A reverse mortgage is a type of home loan that enables homeowners aged 62 or older to turn the equity in their homes into cash.
It’s the “reverse” of how you would ordinarily make payments to your lender under a traditional mortgage. That means your lender will make payments to you rather than you making payments to your lender.
However, while your lender will pay you when you get a reverse mortgage, there are still fees you’ll have to pay. Below you’ll get an overview of what these fees are and the average costs you can expect to pay for them.
The True Costs And Fees Of A Reverse Mortgage
The fees are usually related to the cost of the services a lender provides during the process of getting a reverse mortgage.
Many of these services exist for the protection of you – the borrower. A good number of these charges are subject to caps or regulations imposed by the federal government.
Let’s take a look at the common fees you’ll encounter…
The origination fee is used to cover the expenses a lender has that are related to the origination of your reverse mortgage. In most cases, the lender is compensated for processing a Home Equity Conversion Mortgage (HECM).
The total origination charge for HECMs cannot exceed $6,000.
Your home will be given a value, which will play a significant role in deciding the amount of your reverse mortgage.
The cost of performing an appraisal can differ from one state to the next. But it’s usually around $450 to $550 on average.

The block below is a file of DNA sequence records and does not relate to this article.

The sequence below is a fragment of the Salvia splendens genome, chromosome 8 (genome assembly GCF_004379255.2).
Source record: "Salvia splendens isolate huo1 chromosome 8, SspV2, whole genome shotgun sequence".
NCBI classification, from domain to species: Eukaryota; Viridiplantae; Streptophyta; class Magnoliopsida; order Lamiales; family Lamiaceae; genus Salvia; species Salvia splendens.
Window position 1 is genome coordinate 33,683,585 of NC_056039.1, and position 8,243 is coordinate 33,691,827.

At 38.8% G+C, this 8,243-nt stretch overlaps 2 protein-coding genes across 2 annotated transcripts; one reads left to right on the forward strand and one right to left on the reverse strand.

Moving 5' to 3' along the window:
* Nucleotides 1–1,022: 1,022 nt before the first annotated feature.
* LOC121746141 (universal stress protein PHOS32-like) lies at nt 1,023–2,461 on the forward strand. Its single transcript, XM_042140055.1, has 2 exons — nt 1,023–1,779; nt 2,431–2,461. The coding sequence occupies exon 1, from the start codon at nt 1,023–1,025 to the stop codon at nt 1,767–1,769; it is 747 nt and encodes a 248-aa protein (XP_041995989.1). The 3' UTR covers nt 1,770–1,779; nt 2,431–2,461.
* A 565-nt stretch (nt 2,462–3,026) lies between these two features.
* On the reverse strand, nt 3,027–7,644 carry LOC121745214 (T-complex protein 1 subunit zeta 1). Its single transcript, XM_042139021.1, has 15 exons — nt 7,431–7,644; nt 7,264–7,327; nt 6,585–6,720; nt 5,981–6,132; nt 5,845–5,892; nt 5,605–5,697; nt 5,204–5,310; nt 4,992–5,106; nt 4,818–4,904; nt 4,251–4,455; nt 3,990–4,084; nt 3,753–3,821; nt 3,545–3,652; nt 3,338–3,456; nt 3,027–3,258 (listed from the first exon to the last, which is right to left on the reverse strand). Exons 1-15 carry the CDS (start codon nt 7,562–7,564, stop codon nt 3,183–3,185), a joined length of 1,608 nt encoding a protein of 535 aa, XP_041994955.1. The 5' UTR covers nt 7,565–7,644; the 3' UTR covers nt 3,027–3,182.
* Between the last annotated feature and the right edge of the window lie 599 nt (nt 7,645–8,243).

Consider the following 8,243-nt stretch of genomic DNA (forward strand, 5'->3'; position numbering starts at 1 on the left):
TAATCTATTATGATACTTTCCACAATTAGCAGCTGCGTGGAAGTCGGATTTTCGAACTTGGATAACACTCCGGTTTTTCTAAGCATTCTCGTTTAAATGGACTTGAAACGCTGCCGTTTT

These costs are going up in most parts of the country because there is a shortage of appraisers. So the fees tend to be far more than they were in the past.
The current interest rates are yet another factor that will affect the charges that the borrower must bear. When it comes to interest rates, borrowers can choose either a fixed or variable rate.
Closing Cost Fees
There are several things a mortgage company has to do to finalize your reverse mortgage. These things aren’t free and are typically included in closing costs.
Examples include running your credit report, title search, document prep, notary, etc.
Your out-of-pocket costs can be reduced by rolling these charges into the total amount of the loan you receive from the reverse mortgage.
The service charge covers the estimated cost of servicing your account for the loan duration. The FHA caps this monthly cost at $35, and AAG often waives the cost.
HECM Counseling Fees
The required reverse mortgage counseling session with a HUD-approved agency normally costs $125. Although reverse mortgage regulations require counseling, the price may be waived in certain instances.
Like a standard FHA loan, you will pay an upfront mortgage insurance premium (UFMIP) and an annual mortgage insurance premium (MIP) with a HECM.
Typically, the UFMIP is 2% of the home’s value and is rolled into the loan amount. The annual MIP fee is equal to 0.5% of your loan balance. The MIP amount will increase proportionally to the loan balance.